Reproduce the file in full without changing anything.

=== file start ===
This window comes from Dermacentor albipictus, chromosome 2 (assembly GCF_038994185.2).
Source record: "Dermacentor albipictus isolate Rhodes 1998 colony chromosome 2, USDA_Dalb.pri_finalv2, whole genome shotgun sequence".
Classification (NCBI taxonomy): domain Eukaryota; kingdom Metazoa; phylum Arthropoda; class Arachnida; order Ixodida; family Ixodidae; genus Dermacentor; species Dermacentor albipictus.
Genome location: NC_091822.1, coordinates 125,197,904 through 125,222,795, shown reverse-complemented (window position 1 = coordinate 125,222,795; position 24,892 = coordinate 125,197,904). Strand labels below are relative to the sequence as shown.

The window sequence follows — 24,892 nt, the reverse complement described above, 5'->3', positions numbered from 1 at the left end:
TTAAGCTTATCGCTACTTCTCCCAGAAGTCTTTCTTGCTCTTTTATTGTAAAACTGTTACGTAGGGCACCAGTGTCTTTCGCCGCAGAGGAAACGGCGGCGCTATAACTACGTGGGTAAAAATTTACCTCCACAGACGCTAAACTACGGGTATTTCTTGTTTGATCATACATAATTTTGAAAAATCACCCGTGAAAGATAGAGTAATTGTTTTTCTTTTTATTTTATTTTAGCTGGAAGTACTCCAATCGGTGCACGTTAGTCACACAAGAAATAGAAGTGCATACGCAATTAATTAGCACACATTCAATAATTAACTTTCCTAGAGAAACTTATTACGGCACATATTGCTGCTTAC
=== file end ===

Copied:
This window comes from Dermacentor albipictus, chromosome 2 (assembly GCF_038994185.2).
Source record: "Dermacentor albipictus isolate Rhodes 1998 colony chromosome 2, USDA_Dalb.pri_finalv2, whole genome shotgun sequence".
Classification (NCBI taxonomy): domain Eukaryota; kingdom Metazoa; phylum Arthropoda; class Arachnida; order Ixodida; family Ixodidae; genus Dermacentor; species Dermacentor albipictus.
Genome location: NC_091822.1, coordinates 125,197,904 through 125,222,795, shown reverse-complemented (window position 1 = coordinate 125,222,795; position 24,892 = coordinate 125,197,904). Strand labels below are relative to the sequence as shown.

The window sequence follows — 24,892 nt, the reverse complement described above, 5'->3', positions numbered from 1 at the left end:
TTAAGCTTATCGCTACTTCTCCCAGAAGTCTTTCTTGCTCTTTTATTGTAAAACTGTTACGTAGGGCACCAGTGTCTTTCGCCGCAGAGGAAACGGCGGCGCTATAACTACGTGGGTAAAAATTTACCTCCACAGACGCTAAACTACGGGTATTTCTTGTTTGATCATACATAATTTTGAAAAATCACCCGTGAAAGATAGAGTAATTGTTTTTCTTTTTATTTTATTTTAGCTGGAAGTACTCCAATCGGTGCACGTTAGTCACACAAGAAATAGAAGTGCATACGCAATTAATTAGCACACATTCAATAATTAACTTTCCTAGAGAAACTTATTACGGCACATATTGCTGCTTAC